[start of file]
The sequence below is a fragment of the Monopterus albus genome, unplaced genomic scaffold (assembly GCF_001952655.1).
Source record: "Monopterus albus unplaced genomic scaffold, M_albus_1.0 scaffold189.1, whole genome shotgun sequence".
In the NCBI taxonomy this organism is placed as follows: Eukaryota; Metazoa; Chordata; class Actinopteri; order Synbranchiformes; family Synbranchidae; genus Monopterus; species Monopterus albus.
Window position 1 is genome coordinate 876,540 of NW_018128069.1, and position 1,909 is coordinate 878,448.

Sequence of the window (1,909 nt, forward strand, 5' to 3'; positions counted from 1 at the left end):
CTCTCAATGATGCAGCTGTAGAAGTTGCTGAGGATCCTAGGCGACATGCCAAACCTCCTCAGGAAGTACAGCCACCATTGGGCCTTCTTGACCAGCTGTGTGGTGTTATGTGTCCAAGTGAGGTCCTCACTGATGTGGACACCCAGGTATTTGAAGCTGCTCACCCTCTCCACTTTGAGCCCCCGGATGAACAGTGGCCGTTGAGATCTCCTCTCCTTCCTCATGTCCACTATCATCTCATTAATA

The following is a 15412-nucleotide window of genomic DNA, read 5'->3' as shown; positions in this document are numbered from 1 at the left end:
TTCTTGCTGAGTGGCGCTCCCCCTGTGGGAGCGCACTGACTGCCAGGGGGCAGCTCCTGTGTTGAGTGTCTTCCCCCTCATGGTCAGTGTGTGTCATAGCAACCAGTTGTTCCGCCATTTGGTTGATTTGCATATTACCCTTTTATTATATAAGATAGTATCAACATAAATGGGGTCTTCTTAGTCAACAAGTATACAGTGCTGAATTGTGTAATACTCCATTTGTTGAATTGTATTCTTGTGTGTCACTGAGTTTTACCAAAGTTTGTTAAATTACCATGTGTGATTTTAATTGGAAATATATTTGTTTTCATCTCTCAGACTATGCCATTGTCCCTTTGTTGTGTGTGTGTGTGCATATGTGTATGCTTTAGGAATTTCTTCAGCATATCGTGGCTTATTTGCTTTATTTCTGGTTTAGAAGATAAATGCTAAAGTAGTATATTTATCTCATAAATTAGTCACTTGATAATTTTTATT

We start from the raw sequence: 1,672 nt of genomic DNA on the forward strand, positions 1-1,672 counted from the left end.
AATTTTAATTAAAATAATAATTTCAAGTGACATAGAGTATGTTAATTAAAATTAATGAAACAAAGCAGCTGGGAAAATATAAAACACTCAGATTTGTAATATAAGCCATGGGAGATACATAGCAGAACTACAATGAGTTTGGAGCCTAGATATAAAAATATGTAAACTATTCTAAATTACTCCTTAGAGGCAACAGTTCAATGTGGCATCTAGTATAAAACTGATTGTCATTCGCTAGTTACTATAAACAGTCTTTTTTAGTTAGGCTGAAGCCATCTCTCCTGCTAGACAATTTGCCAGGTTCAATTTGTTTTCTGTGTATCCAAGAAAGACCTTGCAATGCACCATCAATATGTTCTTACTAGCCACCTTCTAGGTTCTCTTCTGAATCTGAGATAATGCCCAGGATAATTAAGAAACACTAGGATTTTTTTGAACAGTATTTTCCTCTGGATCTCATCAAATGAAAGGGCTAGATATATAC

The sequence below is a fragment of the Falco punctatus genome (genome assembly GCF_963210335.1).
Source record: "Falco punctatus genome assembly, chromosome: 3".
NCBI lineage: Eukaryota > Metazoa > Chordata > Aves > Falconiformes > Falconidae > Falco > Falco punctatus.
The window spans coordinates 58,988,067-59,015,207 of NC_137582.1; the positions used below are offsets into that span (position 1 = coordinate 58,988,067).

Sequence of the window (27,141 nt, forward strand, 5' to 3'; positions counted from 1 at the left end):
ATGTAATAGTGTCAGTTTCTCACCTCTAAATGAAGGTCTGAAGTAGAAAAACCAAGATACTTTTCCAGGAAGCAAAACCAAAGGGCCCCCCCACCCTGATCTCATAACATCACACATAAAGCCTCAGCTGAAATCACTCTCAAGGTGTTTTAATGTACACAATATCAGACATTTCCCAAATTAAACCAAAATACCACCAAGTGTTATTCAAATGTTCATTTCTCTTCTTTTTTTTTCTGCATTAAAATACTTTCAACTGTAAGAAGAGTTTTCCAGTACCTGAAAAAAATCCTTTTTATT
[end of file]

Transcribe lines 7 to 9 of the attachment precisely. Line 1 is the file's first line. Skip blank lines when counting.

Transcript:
The following is a 15412-nucleotide window of genomic DNA, read 5'->3' as shown; positions in this document are numbered from 1 at the left end:
TTCTTGCTGAGTGGCGCTCCCCCTGTGGGAGCGCACTGACTGCCAGGGGGCAGCTCCTGTGTTGAGTGTCTTCCCCCTCATGGTCAGTGTGTGTCATAGCAACCAGTTGTTCCGCCATTTGGTTGATTTGCATATTACCCTTTTATTATATAAGATAGTATCAACATAAATGGGGTCTTCTTAGTCAACAAGTATACAGTGCTGAATTGTGTAATACTCCATTTGTTGAATTGTATTCTTGTGTGTCACTGAGTTTTACCAAAGTTTGTTAAATTACCATGTGTGATTTTAATTGGAAATATATTTGTTTTCATCTCTCAGACTATGCCATTGTCCCTTTGTTGTGTGTGTGTGTGCATATGTGTATGCTTTAGGAATTTCTTCAGCATATCGTGGCTTATTTGCTTTATTTCTGGTTTAGAAGATAAATGCTAAAGTAGTATATTTATCTCATAAATTAGTCACTTGATAATTTTTATT

We start from the raw sequence: 1,672 nt of genomic DNA on the forward strand, positions 1-1,672 counted from the left end.